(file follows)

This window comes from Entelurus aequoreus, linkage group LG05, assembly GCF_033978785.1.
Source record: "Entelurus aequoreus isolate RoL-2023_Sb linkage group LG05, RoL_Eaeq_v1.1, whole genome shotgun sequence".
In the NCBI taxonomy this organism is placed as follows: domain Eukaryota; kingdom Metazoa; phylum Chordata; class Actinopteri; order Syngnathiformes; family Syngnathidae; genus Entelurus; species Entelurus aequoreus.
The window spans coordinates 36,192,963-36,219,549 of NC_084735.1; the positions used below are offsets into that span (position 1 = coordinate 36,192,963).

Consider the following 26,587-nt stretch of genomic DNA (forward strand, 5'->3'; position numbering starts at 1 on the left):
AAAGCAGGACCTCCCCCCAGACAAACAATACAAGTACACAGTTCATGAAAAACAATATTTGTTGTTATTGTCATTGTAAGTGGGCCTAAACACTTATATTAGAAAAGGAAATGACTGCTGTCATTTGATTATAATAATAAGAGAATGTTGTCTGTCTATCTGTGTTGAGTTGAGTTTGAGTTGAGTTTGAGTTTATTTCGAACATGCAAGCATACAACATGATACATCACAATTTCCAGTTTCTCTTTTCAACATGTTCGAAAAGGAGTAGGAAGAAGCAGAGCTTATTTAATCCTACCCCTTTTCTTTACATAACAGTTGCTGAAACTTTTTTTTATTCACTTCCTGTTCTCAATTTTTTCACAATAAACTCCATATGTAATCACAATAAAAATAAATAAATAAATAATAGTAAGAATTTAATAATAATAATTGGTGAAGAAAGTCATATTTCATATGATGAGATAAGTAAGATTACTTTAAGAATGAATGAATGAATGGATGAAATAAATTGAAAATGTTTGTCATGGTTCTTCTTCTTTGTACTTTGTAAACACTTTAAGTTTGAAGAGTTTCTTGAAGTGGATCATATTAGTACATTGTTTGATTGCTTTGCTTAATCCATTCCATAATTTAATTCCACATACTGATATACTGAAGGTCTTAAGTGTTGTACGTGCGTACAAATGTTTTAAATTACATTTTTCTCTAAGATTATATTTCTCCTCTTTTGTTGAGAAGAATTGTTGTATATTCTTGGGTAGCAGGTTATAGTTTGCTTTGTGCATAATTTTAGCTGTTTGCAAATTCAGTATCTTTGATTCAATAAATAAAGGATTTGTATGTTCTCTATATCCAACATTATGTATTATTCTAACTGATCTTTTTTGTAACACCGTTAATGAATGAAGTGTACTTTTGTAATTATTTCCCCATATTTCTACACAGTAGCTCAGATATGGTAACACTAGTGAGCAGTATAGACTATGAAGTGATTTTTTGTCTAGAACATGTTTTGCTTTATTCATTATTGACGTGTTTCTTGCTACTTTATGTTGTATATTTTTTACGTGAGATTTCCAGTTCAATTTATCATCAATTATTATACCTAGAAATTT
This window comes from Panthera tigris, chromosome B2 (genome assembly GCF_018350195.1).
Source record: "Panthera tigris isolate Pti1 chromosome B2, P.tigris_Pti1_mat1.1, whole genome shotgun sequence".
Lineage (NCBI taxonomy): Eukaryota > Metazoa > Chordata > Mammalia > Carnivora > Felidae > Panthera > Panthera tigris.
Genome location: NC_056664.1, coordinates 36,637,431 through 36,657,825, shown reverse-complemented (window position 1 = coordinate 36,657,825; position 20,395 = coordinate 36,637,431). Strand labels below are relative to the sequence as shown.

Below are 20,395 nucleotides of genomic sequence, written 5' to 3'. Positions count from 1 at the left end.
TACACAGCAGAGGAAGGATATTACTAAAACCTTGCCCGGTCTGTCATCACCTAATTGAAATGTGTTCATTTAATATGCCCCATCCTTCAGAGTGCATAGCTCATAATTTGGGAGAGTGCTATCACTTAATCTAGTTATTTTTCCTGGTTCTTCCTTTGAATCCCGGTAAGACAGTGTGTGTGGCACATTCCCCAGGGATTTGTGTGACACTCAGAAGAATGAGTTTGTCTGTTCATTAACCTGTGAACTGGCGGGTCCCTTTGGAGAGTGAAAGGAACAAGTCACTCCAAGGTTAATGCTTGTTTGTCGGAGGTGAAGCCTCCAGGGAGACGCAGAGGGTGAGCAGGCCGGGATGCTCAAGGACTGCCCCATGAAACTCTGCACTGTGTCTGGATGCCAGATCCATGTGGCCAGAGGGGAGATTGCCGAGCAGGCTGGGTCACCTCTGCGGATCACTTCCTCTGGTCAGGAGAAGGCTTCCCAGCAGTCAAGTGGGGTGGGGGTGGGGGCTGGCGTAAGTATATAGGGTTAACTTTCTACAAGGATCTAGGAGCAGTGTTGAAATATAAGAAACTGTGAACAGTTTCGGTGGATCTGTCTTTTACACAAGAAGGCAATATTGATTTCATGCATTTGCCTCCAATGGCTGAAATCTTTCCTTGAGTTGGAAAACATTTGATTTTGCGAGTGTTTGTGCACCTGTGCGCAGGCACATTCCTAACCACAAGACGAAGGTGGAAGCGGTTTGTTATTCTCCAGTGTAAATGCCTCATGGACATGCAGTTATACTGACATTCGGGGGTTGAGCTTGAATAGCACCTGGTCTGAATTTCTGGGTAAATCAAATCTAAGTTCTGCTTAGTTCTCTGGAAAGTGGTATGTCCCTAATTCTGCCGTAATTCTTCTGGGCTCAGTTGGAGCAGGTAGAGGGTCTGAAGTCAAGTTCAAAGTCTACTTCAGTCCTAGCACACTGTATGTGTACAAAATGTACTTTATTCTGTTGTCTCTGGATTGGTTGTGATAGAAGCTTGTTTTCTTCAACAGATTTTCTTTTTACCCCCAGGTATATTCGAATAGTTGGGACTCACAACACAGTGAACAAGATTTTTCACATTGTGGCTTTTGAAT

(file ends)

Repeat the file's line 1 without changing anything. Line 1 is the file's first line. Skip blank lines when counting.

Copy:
This window comes from Entelurus aequoreus, linkage group LG05, assembly GCF_033978785.1.